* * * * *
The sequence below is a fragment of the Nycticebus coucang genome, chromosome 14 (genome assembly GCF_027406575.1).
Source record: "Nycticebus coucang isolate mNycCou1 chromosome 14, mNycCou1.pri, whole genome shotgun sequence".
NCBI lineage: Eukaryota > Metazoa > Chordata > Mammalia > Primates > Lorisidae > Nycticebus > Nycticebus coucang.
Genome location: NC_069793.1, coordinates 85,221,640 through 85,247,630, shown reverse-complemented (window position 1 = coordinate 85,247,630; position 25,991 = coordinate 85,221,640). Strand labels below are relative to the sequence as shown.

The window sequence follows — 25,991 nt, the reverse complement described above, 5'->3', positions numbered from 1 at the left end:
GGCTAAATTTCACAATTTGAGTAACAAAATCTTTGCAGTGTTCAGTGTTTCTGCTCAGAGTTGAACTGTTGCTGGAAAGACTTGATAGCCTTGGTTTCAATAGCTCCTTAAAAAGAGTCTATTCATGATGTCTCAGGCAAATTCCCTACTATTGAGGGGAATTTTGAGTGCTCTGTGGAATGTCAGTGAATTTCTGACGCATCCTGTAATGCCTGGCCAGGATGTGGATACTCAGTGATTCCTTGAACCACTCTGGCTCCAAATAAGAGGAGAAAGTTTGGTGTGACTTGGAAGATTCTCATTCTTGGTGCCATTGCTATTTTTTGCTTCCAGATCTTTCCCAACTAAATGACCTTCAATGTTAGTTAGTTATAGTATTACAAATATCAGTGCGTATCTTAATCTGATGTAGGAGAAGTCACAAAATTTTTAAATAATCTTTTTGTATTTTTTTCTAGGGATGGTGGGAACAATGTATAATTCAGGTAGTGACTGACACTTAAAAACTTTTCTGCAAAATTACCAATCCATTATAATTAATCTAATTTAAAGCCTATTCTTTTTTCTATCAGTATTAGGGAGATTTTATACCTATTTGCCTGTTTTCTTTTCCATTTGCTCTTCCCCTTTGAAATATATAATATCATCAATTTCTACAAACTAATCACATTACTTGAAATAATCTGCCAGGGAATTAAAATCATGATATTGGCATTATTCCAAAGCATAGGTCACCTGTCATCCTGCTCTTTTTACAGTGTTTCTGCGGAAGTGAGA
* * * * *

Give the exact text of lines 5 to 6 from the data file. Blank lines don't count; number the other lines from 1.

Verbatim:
The window sequence follows — 25,991 nt, the reverse complement described above, 5'->3', positions numbered from 1 at the left end:
GGCTAAATTTCACAATTTGAGTAACAAAATCTTTGCAGTGTTCAGTGTTTCTGCTCAGAGTTGAACTGTTGCTGGAAAGACTTGATAGCCTTGGTTTCAATAGCTCCTTAAAAAGAGTCTATTCATGATGTCTCAGGCAAATTCCCTACTATTGAGGGGAATTTTGAGTGCTCTGTGGAATGTCAGTGAATTTCTGACGCATCCTGTAATGCCTGGCCAGGATGTGGATACTCAGTGATTCCTTGAACCACTCTGGCTCCAAATAAGAGGAGAAAGTTTGGTGTGACTTGGAAGATTCTCATTCTTGGTGCCATTGCTATTTTTTGCTTCCAGATCTTTCCCAACTAAATGACCTTCAATGTTAGTTAGTTATAGTATTACAAATATCAGTGCGTATCTTAATCTGATGTAGGAGAAGTCACAAAATTTTTAAATAATCTTTTTGTATTTTTTTCTAGGGATGGTGGGAACAATGTATAATTCAGGTAGTGACTGACACTTAAAAACTTTTCTGCAAAATTACCAATCCATTATAATTAATCTAATTTAAAGCCTATTCTTTTTTCTATCAGTATTAGGGAGATTTTATACCTATTTGCCTGTTTTCTTTTCCATTTGCTCTTCCCCTTTGAAATATATAATATCATCAATTTCTACAAACTAATCACATTACTTGAAATAATCTGCCAGGGAATTAAAATCATGATATTGGCATTATTCCAAAGCATAGGTCACCTGTCATCCTGCTCTTTTTACAGTGTTTCTGCGGAAGTGAGA